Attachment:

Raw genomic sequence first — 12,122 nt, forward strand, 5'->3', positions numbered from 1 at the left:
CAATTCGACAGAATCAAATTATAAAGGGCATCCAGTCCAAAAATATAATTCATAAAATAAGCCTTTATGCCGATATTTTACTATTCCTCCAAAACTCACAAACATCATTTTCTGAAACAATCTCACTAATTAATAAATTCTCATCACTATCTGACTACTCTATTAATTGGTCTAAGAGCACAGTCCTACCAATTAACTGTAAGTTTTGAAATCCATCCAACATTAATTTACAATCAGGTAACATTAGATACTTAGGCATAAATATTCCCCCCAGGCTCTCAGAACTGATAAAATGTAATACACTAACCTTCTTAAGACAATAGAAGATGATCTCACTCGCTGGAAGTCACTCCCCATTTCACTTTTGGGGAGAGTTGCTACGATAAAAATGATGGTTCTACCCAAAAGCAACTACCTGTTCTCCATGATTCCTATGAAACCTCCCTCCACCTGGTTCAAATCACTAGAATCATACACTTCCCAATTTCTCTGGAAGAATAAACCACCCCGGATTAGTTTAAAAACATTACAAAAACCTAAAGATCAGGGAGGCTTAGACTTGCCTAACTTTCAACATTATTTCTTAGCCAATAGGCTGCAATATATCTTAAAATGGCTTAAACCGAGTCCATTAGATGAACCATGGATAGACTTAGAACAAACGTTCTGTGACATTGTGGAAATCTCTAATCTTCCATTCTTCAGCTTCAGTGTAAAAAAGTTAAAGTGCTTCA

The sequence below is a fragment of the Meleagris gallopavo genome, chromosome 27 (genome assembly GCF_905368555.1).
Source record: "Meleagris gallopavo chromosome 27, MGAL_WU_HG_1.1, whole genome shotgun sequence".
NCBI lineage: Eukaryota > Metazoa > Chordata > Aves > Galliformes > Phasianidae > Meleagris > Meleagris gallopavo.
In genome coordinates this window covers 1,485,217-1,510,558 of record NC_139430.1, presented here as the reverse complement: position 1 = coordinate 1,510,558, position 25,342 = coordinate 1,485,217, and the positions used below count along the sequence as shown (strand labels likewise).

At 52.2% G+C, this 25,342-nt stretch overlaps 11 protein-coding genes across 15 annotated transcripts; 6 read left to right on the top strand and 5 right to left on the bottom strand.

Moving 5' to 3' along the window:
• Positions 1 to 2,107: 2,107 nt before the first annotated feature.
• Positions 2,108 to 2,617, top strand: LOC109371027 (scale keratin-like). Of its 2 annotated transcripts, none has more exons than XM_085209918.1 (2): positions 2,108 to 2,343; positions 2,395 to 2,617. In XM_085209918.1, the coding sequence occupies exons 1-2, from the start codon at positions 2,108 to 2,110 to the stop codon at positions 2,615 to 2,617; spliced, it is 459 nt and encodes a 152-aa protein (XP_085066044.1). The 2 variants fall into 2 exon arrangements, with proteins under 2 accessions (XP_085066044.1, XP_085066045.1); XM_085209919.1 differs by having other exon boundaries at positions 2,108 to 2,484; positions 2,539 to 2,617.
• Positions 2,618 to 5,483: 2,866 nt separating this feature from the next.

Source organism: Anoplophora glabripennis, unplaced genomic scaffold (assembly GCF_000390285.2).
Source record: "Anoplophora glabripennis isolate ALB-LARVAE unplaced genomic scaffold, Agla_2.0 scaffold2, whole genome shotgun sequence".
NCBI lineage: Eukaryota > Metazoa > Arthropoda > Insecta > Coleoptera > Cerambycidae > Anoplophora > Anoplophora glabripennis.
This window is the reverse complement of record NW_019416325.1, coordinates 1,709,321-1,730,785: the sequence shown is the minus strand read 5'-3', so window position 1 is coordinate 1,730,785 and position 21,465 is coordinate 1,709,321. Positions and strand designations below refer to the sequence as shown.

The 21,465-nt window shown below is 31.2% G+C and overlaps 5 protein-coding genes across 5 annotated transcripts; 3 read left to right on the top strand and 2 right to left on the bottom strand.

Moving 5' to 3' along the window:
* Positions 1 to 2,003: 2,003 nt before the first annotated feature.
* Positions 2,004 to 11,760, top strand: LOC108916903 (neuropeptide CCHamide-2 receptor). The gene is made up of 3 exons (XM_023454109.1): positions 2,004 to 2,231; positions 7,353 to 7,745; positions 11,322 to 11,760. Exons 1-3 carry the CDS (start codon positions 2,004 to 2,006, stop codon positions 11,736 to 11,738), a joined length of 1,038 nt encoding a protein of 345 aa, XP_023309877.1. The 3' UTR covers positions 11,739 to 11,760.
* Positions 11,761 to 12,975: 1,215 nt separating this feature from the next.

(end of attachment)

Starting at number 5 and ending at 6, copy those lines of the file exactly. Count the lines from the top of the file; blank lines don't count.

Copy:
NCBI lineage: Eukaryota > Metazoa > Chordata > Aves > Galliformes > Phasianidae > Meleagris > Meleagris gallopavo.
In genome coordinates this window covers 1,485,217-1,510,558 of record NC_139430.1, presented here as the reverse complement: position 1 = coordinate 1,510,558, position 25,342 = coordinate 1,485,217, and the positions used below count along the sequence as shown (strand labels likewise).